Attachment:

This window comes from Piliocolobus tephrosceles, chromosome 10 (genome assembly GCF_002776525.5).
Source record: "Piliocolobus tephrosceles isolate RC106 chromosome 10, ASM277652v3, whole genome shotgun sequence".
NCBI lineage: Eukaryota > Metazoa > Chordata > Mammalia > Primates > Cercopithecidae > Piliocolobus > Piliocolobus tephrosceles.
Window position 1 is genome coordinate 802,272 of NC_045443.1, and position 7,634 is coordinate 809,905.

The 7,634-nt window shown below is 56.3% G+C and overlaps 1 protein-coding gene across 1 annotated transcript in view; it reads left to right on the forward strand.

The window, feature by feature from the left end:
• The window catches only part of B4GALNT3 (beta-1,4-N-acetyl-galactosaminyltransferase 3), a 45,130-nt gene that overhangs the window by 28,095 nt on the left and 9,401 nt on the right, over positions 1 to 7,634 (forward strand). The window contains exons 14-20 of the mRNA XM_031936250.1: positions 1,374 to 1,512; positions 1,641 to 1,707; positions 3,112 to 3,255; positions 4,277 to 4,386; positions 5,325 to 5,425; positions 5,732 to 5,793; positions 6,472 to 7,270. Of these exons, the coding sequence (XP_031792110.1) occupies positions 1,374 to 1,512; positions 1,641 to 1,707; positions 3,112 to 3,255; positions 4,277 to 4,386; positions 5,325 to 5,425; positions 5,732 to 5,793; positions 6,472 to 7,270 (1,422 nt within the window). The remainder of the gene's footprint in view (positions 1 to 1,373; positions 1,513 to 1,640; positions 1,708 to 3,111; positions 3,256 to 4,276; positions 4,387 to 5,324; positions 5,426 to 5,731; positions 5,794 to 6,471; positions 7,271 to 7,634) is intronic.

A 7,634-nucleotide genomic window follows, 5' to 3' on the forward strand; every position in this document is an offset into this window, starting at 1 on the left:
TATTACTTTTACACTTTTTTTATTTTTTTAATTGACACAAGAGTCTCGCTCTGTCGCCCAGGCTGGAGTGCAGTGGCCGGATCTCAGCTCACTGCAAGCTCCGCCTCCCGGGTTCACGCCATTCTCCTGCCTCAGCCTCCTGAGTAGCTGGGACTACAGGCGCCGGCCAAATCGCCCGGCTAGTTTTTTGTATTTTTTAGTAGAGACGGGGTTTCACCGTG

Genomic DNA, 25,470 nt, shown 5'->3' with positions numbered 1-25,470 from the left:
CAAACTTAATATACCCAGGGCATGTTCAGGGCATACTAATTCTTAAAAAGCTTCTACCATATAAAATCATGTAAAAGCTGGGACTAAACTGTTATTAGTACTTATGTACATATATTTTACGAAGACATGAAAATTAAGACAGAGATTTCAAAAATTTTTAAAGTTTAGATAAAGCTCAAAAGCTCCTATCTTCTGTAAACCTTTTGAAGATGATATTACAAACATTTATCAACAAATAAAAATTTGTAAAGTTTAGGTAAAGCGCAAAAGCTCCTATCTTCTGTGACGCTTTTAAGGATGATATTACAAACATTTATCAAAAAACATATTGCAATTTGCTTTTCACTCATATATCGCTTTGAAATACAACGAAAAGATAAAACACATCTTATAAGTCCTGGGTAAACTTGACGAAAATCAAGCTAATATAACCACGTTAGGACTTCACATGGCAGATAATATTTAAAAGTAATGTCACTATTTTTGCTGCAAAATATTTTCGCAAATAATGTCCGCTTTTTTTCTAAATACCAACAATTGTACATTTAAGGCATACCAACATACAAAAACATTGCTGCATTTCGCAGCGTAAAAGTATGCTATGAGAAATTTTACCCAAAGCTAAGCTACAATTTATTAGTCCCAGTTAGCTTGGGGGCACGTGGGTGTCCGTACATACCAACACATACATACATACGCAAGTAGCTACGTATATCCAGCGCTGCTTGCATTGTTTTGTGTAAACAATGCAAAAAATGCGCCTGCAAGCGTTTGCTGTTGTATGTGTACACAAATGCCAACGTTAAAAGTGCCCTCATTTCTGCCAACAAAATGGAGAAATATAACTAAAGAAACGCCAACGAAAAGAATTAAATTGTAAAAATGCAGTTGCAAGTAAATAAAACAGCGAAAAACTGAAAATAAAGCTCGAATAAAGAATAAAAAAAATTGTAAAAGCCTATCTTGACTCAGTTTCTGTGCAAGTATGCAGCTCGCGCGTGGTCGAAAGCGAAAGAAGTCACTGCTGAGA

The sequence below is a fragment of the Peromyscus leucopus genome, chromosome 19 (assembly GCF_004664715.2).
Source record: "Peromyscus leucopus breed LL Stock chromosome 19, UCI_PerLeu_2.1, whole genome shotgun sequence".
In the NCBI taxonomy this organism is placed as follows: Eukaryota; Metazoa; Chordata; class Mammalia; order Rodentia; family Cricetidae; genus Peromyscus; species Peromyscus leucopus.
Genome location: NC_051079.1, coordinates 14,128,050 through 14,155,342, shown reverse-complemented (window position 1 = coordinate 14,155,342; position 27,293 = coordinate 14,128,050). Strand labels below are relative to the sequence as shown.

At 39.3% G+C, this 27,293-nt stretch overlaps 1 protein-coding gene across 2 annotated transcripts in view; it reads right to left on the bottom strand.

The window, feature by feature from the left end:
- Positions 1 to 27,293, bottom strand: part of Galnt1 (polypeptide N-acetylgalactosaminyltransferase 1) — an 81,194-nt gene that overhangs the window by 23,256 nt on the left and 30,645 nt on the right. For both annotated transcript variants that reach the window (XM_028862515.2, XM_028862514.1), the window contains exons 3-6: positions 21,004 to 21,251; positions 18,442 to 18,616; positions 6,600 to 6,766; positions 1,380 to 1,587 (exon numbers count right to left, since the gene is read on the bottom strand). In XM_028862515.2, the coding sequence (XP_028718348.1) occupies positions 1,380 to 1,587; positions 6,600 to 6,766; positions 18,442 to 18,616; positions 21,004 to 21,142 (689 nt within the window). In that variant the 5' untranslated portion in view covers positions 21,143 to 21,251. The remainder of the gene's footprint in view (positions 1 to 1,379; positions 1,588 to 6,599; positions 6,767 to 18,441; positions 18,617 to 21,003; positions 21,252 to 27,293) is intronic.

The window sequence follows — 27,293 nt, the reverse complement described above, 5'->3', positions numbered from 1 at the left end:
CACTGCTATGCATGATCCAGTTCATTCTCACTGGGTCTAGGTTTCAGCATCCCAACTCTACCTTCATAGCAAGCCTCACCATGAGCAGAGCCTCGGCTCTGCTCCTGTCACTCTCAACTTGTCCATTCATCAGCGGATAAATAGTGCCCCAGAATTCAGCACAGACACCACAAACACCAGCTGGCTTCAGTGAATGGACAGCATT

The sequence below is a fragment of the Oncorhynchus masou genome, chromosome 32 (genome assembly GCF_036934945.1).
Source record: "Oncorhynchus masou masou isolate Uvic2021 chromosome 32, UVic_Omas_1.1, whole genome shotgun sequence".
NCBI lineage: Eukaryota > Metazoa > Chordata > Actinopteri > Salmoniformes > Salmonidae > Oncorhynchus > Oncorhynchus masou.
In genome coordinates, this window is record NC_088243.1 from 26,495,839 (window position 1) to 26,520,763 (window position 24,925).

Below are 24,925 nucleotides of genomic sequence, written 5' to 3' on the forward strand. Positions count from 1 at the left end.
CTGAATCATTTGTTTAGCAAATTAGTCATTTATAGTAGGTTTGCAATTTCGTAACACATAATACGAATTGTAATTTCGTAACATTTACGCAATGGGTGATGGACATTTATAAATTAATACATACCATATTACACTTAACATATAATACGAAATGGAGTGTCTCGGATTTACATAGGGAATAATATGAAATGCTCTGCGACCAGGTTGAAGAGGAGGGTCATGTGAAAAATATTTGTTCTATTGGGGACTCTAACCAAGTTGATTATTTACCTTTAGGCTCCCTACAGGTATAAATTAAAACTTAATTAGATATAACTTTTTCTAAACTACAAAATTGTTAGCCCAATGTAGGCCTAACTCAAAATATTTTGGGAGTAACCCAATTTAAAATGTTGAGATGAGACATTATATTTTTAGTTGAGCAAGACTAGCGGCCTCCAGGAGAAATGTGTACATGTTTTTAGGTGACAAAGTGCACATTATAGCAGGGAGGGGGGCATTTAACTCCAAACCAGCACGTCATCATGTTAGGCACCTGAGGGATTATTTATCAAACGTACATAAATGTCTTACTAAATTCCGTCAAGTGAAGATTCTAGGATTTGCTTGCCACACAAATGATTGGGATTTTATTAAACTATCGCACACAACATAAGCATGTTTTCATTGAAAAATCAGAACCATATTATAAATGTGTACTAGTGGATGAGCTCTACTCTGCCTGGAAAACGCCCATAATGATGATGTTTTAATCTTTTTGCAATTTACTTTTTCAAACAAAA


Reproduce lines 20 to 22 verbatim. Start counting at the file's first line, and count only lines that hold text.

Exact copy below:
CACTGCTATGCATGATCCAGTTCATTCTCACTGGGTCTAGGTTTCAGCATCCCAACTCTACCTTCATAGCAAGCCTCACCATGAGCAGAGCCTCGGCTCTGCTCCTGTCACTCTCAACTTGTCCATTCATCAGCGGATAAATAGTGCCCCAGAATTCAGCACAGACACCACAAACACCAGCTGGCTTCAGTGAATGGACAGCATT

The sequence below is a fragment of the Oncorhynchus masou genome, chromosome 32 (genome assembly GCF_036934945.1).
Source record: "Oncorhynchus masou masou isolate Uvic2021 chromosome 32, UVic_Omas_1.1, whole genome shotgun sequence".